It’s reassuring, though, that Felicity and Noel will both be in different locations, making it somewhat easier to navigate their relationship without the immediate presence of Ben as a potential obstacle.
It’s interesting to see Julie and Ben together, and their dynamic does have its appeal.
I don’t recall Felicity’s reaction to discovering their relationship either, but it’s one of those intriguing developments in the show.
Mixing and matching characters in new pairings can indeed inject fresh energy into a series.
It’s a strategy employed by many successful shows like “Parks and Recreation” and “Community,” allowing for different character interactions and dynamics to emerge.
As for which characters I’d like to see share more screen time with Felicity, I think it could be fascinating to explore interactions between Felicity and Meghan in more depth.
Meghan’s snarky and unconventional personality could create interesting contrasts and conflicts with Felicity’s more earnest and traditional approach to life.
Additionally, delving into Noel and Ben’s friendship further could be entertaining, as their bromance has the potential for humorous and heartfelt moments.
Muskan: My favorite aspect of the Richard storyline is the mention of ‘the Clinton defense,’ which feels very fitting for the late ’90s era when these references were relevant.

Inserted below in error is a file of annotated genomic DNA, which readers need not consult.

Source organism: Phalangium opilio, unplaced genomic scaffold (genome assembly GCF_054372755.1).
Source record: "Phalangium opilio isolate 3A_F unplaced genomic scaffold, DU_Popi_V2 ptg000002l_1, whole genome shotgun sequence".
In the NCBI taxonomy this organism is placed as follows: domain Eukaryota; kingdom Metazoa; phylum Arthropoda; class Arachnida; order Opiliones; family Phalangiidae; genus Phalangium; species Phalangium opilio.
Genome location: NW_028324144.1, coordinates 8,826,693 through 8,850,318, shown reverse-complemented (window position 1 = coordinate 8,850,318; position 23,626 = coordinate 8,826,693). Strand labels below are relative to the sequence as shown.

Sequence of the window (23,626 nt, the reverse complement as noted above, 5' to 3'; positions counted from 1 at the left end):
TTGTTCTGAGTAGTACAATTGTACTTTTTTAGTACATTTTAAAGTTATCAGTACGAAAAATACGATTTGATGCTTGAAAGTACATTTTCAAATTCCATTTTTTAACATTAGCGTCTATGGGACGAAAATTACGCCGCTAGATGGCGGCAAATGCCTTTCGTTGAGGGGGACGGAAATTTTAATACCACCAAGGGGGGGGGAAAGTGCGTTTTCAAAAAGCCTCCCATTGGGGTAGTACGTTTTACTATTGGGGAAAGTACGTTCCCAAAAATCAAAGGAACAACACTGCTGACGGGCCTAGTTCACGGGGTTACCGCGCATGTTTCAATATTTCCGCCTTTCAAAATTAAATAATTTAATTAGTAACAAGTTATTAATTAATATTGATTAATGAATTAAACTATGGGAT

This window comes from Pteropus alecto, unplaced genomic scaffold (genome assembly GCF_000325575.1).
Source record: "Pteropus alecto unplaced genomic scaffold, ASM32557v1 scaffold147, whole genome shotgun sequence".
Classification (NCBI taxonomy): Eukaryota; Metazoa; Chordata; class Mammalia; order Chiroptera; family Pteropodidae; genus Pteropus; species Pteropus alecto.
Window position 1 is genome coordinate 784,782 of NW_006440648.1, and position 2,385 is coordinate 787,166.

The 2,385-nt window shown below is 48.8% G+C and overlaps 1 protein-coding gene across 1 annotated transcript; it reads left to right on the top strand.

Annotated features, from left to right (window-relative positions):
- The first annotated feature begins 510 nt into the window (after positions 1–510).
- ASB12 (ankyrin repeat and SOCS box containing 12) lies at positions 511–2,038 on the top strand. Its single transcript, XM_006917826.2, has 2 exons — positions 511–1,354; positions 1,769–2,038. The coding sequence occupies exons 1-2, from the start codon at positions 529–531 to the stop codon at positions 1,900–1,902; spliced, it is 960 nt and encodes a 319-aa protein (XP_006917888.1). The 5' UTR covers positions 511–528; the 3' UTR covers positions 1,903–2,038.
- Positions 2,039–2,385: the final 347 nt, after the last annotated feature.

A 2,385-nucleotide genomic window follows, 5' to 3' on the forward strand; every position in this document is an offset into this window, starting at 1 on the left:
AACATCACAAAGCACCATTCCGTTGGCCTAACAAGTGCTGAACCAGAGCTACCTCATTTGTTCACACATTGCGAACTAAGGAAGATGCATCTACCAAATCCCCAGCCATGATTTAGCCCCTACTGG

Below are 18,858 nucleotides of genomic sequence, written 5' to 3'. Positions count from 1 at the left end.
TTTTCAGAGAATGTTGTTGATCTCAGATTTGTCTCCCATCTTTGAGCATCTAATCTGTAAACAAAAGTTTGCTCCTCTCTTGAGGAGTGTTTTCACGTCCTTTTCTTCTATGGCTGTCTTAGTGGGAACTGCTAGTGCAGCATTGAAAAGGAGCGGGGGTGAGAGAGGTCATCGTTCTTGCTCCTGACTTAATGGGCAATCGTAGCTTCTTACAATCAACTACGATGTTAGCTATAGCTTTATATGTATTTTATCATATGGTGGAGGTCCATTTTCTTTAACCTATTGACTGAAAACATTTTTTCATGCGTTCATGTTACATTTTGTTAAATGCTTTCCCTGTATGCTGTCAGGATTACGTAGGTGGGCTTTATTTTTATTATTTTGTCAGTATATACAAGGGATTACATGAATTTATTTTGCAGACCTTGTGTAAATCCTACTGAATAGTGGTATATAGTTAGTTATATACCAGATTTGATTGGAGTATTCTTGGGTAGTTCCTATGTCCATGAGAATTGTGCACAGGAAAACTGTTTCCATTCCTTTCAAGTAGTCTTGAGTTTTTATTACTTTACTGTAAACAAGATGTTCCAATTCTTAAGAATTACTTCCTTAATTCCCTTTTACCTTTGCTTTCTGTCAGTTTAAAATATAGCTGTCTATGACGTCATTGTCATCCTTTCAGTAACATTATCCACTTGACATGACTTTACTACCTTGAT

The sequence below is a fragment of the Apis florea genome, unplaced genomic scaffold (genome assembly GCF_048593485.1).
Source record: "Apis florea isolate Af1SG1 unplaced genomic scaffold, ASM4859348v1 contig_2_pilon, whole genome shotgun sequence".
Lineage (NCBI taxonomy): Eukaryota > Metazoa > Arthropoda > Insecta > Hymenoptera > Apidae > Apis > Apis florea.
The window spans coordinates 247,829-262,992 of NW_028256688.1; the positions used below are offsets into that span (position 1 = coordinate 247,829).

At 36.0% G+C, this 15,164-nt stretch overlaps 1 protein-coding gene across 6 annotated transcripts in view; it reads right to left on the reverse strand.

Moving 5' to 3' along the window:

The actor who plays Richard seems familiar to me, but I haven’t looked up his IMDb profile yet.
It’s been bothering me, so I should probably do that. Grilling in your room is undeniably a foolish idea, but sometimes you just crave a burger.
On my campus, there was a burger van outside the drinking venue, and even though we jokingly called it the ‘van of death,’ it served incredible burgers (especially after a night of drinking, although I’m not so sure about before).
Another unmistakably ’90s element in this episode is the whole concept of checking messages, which is something I never had the opportunity to experience because cell phones largely replaced it.
For some reason, that Friends episode where Rachel drunkenly declares her love for Ross always comes to mind when thinking about checking messages like this.
Having a variety of different character pairings is definitely refreshing, especially as certain relationships have become more established.
It’s a testament to the show’s ability to keep things interesting and avoid getting stagnant.
The scenes between Noel and Meghan highlight how a seemingly random pairing can work, with Noel’s earnestness contrasting with Meghan’s carefree and nonchalant attitude, except perhaps when it comes to her box.